Turkey stands committed to multilateralism
Strains in Turkey’s relations with its Western allies are perceived as Turkey’s drifting from the West and its commitment to the Trans-Atlantic alliance is being increasingly questioned.
This comes at a time when U.S. President Donald Trump shows complete disdain to multilateralism and the European Union is an existential crisis.
In contrast to the question marks over its commitment to the Western values due to especially its domestic practices, Turkey remains committed to multilateralism and especially to the United Nations universal values system.
This commitment will face the challenge of being approved or not especially by its Western allies, as Turkey has announced its candidate for the U.N. General Assembly’s presidency for the 2020-2021 period. It is the turn of the Western region, and other than Turkey, no one so far has come up front for the job. If that will continue to be so, which we will know by November, Turkey’s candidate, former Ambassador Volkan Bozkır, will be automatically selected; if another candidate will come up, there will be elections in June.
Turkey is lobbying hard and trusts on its track record as one of the most active partners to the U.N. One of the strongest arguments voiced by the Turkish officials is the country’s commitment to the implementation of the U.N.’s sustainable development goals (SDGs). One of the indicators of this commitment, according to Turkish officials, is the government’s 11th national development program endorsed last summer, which was prepared in line with the SDGs.
Another indicator is that it has presented two voluntary national reviews (VNR) to the U.N.; the first in 2016 and the second last July, and as such is among a handful of countries (22) to do so.
That’s at the domestic level; at the international level it remains one of the most energetic partners to the U.N. Turkey is the 14th biggest contributor to the U.N. budget, and in line with the U.N.’s motto “to leave no one behind,” it has been taking an active role in supporting the less developed countries (LDCs), 47 states - most being in the African continent. As it has hosted the fourth U.N. Conference on LDCs in Istanbul in 2011, Turkey announced a comprehensive “Economic and Technical Cooperation Package” and committed to providing assistance of $200 million annually to LDCs until 2020. But since then, its official annual development assistance to LDC’s already exceeded $300 million annually.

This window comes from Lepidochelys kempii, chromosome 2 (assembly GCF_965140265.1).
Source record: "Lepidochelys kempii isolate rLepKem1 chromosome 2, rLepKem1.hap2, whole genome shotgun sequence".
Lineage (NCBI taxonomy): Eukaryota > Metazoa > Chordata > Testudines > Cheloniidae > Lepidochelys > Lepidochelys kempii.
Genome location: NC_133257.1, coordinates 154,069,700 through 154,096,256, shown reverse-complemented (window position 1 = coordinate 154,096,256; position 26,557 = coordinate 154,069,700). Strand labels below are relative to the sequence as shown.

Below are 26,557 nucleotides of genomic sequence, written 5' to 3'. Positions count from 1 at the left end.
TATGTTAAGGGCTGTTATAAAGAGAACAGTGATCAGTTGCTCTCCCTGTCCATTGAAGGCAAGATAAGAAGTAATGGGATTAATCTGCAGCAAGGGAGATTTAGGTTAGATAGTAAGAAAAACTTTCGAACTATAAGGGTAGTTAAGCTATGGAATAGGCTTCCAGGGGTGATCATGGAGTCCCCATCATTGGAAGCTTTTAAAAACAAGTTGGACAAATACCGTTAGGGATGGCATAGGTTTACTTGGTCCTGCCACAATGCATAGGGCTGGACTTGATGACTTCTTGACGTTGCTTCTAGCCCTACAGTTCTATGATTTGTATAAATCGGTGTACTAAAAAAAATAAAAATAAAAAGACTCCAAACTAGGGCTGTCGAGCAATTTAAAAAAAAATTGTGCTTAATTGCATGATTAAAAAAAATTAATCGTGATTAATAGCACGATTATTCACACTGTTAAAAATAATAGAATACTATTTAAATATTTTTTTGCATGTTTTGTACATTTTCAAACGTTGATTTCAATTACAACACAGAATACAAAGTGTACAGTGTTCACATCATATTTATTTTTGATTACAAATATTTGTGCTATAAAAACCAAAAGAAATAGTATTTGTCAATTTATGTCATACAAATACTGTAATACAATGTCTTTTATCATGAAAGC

Turkey’s profile on humanitarian assistance is shifting from providing humanitarian aid in terms of cash transfer to development assistance. In other words, while Turkey continues to give fish, it now focuses more on teaching how to fish.
It has, for instance, set up a technology bank in Gebze near Istanbul in order to equip LDCs with the necessary capacity so that when the protection time of the intellectual property rights expires or that companies especially in advanced industrialized countries decide to share the patents free of charge, LDC’s can do the transfer of technology and patents.
Another change in Turkey’s profile is its focus on a more multilateral approach. In the past, Turkey traditionally used TİKA (Turkey’s Cooperation and Development Agency) to provide assistance on a bilateral cooperation framework. But in the last couple of years its profile has evolved into a more multilateral approach in the form of partnership with U.N. agencies, especially the UNDP.
Turkey is, in fact, UNDP’s strategic partner. UNDP’s regional office for CIS countries and Eastern Europe was relocated from Bratislava to Istanbul, turning Turkey’s biggest city into a U.N. regional hub as other agencies like U.N. women followed suit and started to set up their regional bases in Istanbul.
Add to all this the government’s refugee policy, and it becomes clear that any other candidate who might want to compete with Turkey for the U.N. General Assembly presidency could face a pretty serious challenge. The Turkish side is still cautious, however, and does not exclude the possibility that the EU might come up with a last-minute joint candidate. That’s why this year’s General Assembly in New York has been used as an opportunity for intensive lobbying for Bozkır’s candidacy.